Barkley’s got the pass-catching ability, on top of a powerful running style, to set him up as a positional leader in fantasy football. His 91 receptions in 2018 are proof of that. Especially, in the first six games, the Giants are set to face five top-10 fantasy defenses versus running backs from last season. As a result, I expect Barkley to see a ton of targets early on.

Currently, Barkley has an ADP of approximately RB17 and 28th overall. That’s a third-round projection in 12-team fantasy football leagues. For most teams, that’s their second running back on their roster. For some, it could be their first after selecting two wide receivers, or mixing in a tight end or quarterback, depending on league format. Don’t be afraid to lean toward the latter as far as roster construction goes with Barkley as your top back.


Marquise Brown, Arizona Cardinals

Last season was a third-year leap for Brown as a PPR fantasy receiver. In his first two seasons, he failed to surpass a WR37 overall finish or an 11.0 points-per-game average. Last year, however, Brown hit career highs in receptions (91), receiving yards (1,008), and hauled in six touchdowns, two shy of his best. That’s good enough for a WR17 finish and 14.7 points per game average.

Part of Brown’s lack of receiving production is a direct result of the Ravens’ frequency of running the ball. Since Brown was drafted in 2019, the Ravens have ranked 1st, 1st, and 3rd in rushing attempts by team the last three seasons. Lamar Jackson is a key contributor in those rushing statistics, and Brown’s new quarterback, Kyler Murray, is known to run, as well.

However, the Cardinals rival only the Buffalo Bills in terms of running the most four-wide receiver sets week-to-week. With expectations of that two-year trend continuing, Brown should be the lead receiver for the Cards, especially with DeAndre Hopkins serving a six-game suspension. It also helps that Brown is a former college teammate of Kyler Murray’s. Don’t discount that chemistry.

In a pass-friendlier offense, I fully expect Marquise Brown to reach career-highs again in receptions, yardage, and touchdowns. Fantasy managers are currently drafting Brown after DeAndre Hopkins as a sixth or seventh-round draft pick. Brown is a player who will start the season as most fantasy football teams’ WR3 with plenty of potential to be a positional leader.


Daulton Schultz, Dallas Cowboys

In the last three fantasy football seasons, a combination of 22 different tight ends have made up the top-12 in fantasy football each season. Of those 22, only four, Travis Kelce, Mark Andrews, Hunter Henry, and Mike Gesicki, ranked in the top-12 at the end of each of those seasons. Only one of those, Travis Kelce, has finished in the top-five each time. Needless to say, it’s an extremely fluid position.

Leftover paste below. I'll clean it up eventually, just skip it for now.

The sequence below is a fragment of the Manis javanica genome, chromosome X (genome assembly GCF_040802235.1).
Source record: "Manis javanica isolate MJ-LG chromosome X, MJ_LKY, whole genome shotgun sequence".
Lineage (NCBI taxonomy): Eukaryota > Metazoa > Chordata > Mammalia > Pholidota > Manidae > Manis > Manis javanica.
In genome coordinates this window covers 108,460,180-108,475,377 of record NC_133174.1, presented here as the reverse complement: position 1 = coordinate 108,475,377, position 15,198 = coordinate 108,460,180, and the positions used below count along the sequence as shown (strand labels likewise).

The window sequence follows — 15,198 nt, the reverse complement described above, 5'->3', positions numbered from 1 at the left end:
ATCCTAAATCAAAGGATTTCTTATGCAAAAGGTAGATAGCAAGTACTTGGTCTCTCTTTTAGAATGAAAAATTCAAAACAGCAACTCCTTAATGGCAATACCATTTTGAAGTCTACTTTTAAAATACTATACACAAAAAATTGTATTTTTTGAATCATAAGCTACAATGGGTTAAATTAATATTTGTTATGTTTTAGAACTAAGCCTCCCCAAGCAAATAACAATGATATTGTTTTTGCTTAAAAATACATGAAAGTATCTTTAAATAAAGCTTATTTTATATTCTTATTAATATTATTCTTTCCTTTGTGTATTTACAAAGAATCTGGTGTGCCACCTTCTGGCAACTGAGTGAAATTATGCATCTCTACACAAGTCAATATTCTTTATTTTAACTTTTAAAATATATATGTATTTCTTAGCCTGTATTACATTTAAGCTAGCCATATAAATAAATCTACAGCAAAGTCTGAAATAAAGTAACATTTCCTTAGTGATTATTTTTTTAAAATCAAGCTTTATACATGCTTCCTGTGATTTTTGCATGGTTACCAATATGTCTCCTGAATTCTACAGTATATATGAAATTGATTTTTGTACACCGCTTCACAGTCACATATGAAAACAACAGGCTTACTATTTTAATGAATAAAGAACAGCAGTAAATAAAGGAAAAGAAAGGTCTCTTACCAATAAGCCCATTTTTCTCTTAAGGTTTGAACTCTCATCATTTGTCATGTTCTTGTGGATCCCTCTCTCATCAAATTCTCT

This leaves the door pretty wide open for a few positional leader candidates for tight end. Look beyond the big names and direct your attention to Daulton Schultz of the Dallas Cowboys. In addition to a TE4 fantasy football finish last season, with a 12.1 points per game average, a few things have gone Schultz’s way this offseason. First and foremost, Schultz will play under the franchise tag this season. He is a clear priority to this Cowboys offense.

Additionally, the team didn’t add any notable tight ends to threaten his 63.8% snap count at the position from last season. Schultz was the 37th most-targeted player at any position last season. With the exit of Amari Cooper via trade, Cedrick Wilson to free agency, and as Michael Gallup recovers from an ACL injury, Schultz should see an increase from his 2021 team target share of 16.3%. The aforementioned players leave approximately 226 targets, or roughly 33% of last season’s share, on the table for Schultz to get a piece of.

Approximately seven tight ends are coming off of draft boards before Schultz. Six of them are gone before the end of the sixth round. I’m telling you to wait a round or two later for Schultz. You’ll see a larger return on investment with a stronger overall roster from picks before him.